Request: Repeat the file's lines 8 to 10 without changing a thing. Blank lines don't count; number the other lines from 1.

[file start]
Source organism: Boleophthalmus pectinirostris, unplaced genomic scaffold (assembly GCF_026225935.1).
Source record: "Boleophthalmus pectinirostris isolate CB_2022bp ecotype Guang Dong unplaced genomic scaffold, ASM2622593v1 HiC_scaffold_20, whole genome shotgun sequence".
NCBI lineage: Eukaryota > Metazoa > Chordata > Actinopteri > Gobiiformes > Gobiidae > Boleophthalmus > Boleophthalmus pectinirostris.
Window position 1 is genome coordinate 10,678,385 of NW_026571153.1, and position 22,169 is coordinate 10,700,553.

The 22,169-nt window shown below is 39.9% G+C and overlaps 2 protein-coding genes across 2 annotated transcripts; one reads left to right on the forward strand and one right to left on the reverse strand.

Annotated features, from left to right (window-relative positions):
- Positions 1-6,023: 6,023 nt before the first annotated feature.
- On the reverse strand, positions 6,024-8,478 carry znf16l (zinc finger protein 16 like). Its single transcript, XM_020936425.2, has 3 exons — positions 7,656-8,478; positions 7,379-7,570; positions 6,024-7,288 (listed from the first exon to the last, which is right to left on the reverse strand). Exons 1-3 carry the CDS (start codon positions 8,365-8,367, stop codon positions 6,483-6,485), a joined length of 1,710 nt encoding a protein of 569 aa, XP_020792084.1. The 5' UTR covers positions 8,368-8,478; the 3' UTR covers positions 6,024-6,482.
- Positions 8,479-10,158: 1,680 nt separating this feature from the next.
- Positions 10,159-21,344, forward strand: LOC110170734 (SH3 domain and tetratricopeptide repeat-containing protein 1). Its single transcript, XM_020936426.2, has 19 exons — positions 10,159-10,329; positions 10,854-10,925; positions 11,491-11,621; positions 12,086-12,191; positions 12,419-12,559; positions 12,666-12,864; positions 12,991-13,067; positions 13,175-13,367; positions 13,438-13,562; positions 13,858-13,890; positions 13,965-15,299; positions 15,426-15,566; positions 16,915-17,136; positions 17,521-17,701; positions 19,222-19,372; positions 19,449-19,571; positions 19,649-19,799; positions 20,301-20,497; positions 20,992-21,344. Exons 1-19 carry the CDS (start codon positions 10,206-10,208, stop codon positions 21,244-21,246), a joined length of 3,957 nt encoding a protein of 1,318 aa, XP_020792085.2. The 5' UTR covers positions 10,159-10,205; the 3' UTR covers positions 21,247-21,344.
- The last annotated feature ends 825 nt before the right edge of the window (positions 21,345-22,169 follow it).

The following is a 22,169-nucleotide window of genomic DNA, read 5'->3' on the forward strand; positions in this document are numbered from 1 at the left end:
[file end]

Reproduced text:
- On the reverse strand, positions 6,024-8,478 carry znf16l (zinc finger protein 16 like). Its single transcript, XM_020936425.2, has 3 exons — positions 7,656-8,478; positions 7,379-7,570; positions 6,024-7,288 (listed from the first exon to the last, which is right to left on the reverse strand). Exons 1-3 carry the CDS (start codon positions 8,365-8,367, stop codon positions 6,483-6,485), a joined length of 1,710 nt encoding a protein of 569 aa, XP_020792084.1. The 5' UTR covers positions 8,368-8,478; the 3' UTR covers positions 6,024-6,482.
- Positions 8,479-10,158: 1,680 nt separating this feature from the next.
- Positions 10,159-21,344, forward strand: LOC110170734 (SH3 domain and tetratricopeptide repeat-containing protein 1). Its single transcript, XM_020936426.2, has 19 exons — positions 10,159-10,329; positions 10,854-10,925; positions 11,491-11,621; positions 12,086-12,191; positions 12,419-12,559; positions 12,666-12,864; positions 12,991-13,067; positions 13,175-13,367; positions 13,438-13,562; positions 13,858-13,890; positions 13,965-15,299; positions 15,426-15,566; positions 16,915-17,136; positions 17,521-17,701; positions 19,222-19,372; positions 19,449-19,571; positions 19,649-19,799; positions 20,301-20,497; positions 20,992-21,344. Exons 1-19 carry the CDS (start codon positions 10,206-10,208, stop codon positions 21,244-21,246), a joined length of 3,957 nt encoding a protein of 1,318 aa, XP_020792085.2. The 5' UTR covers positions 10,159-10,205; the 3' UTR covers positions 21,247-21,344.